Premises Liability Law: Determining who’s at fault

Premises Liability Law: Determining who’s at fault

Marcus Fernandez

Personal Injury, Premises Liability, Slip and Fall,

September 20, 2016

Wet floor falls are an example of premises liability

Few people realize that there are guidelines the court goes by to determine if a property owner is liable for an injury sustained while a person was on their property. A case is not won or lost simply because a person was injured. Other factors must be proven before a liability suit can be won. The first step is to become familiar with the terminology of premises liability laws.

Premises liability law is a sub-category of personal injury law where a person sustains an injury directly due to an unsafe condition or by an assault that may have been prevented by the person or company that has control over the property.

Causes in Premises Liability Cases

  • Wet or slippery floors
  • Uneven sidewalks
  • Poorly or dimly lit walkways or stairwells
  • Inadequate security that has led to assault
  • Missing or broken handrails on stairwells
  • Swimming Pool Accidents
  • Amusement Park Accidents

 

Specifics of the law vary from state to state and from community to community but the general principles are universal. A property owner is responsible for making sure that reasonable precautions are taken to avoid bodily injury.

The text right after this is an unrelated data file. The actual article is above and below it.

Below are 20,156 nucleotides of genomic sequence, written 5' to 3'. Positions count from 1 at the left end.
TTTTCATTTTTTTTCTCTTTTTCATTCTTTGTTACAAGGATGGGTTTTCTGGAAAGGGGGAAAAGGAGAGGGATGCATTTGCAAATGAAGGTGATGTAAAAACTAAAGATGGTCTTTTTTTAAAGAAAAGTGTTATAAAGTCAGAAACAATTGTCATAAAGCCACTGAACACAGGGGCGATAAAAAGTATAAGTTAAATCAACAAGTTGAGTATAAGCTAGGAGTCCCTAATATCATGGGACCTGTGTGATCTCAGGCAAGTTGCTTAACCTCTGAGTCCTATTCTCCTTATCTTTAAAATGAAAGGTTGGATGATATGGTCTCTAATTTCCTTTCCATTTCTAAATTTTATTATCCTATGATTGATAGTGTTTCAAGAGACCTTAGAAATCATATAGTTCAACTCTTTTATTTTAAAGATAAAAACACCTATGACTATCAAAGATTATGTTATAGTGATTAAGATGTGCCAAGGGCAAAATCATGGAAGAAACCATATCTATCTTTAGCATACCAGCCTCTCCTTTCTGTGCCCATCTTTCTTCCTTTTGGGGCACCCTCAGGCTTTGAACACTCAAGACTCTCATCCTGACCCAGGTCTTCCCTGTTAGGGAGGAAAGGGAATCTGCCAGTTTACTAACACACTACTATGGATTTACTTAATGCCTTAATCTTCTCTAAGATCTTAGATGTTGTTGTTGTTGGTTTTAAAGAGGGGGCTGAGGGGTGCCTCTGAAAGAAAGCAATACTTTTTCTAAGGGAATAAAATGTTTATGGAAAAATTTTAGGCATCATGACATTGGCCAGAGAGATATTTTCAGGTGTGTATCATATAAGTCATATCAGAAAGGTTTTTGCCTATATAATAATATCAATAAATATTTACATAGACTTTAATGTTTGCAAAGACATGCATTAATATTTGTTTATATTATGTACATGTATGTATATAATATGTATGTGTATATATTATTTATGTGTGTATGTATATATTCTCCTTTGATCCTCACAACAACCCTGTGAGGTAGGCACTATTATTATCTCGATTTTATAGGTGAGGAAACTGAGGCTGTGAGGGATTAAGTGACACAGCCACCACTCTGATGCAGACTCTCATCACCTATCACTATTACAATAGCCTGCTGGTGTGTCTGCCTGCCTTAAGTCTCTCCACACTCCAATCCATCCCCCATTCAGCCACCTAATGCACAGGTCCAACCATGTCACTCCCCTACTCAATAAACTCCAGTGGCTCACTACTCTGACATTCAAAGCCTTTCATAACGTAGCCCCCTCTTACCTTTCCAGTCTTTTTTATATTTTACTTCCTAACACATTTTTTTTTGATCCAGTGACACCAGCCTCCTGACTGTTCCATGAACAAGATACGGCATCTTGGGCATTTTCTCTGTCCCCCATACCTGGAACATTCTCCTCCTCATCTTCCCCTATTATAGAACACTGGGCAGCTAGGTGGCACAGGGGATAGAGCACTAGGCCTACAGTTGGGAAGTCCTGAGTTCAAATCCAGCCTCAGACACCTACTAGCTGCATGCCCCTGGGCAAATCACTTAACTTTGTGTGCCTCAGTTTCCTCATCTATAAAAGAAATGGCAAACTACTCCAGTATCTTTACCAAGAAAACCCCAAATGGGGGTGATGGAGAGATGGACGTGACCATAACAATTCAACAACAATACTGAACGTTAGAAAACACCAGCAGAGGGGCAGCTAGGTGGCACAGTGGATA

Many factors play into whether or not the property owner is liable. Under certain circumstances, a homeowner may be liable for an injury to an invitee but not to a trespasser. An invitee would be someone who the owner expected to be on the property, such as a guest, customer or workman. A trespasser would be someone the owner did not expect and had no knowledge of his presence on the property.

Special laws, known as the attractive nuisance doctrine, are in place to protect children and teenagers. If there is something on a property that could be dangerous and could attract minors then the property owner is expected to take special precautions to avoid injury. Typical attractions include swimming pools, caves, machinery and dangerous animals.

Some liability suits can be won when there is inadequate security. Again, this generally speaks to what a normal person would have done in a similar situation. For example, if there had been a recent series of assaults in a shopping center parking lot, it would be reasonable for the property owner to increase the security in that area.

If you have been injured while on another person’s property or if someone has been hurt while on your property, seek legal advice by contacting us while the scene is undisturbed and the details are fresh in your mind.

Share ThisShare on FacebookShare on LinkedInTweet about this on Twitter